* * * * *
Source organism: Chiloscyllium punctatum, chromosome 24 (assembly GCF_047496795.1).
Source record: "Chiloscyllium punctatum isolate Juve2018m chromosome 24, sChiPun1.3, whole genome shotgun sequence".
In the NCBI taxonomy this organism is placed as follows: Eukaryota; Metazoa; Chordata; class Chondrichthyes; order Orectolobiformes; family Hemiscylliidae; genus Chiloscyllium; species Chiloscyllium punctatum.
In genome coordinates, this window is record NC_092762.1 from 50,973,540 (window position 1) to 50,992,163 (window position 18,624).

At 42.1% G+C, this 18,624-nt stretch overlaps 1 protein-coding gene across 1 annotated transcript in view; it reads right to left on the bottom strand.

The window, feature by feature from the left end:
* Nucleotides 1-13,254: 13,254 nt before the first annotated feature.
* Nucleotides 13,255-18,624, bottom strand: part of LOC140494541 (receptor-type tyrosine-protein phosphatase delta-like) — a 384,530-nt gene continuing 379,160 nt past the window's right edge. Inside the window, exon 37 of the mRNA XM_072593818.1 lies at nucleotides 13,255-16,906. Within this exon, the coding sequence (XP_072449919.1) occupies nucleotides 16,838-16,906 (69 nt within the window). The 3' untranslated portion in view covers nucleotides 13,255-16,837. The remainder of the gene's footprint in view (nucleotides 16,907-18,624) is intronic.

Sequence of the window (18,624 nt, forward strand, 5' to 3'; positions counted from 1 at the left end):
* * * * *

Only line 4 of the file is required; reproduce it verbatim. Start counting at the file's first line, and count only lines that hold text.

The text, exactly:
In genome coordinates, this window is record NC_092762.1 from 50,973,540 (window position 1) to 50,992,163 (window position 18,624).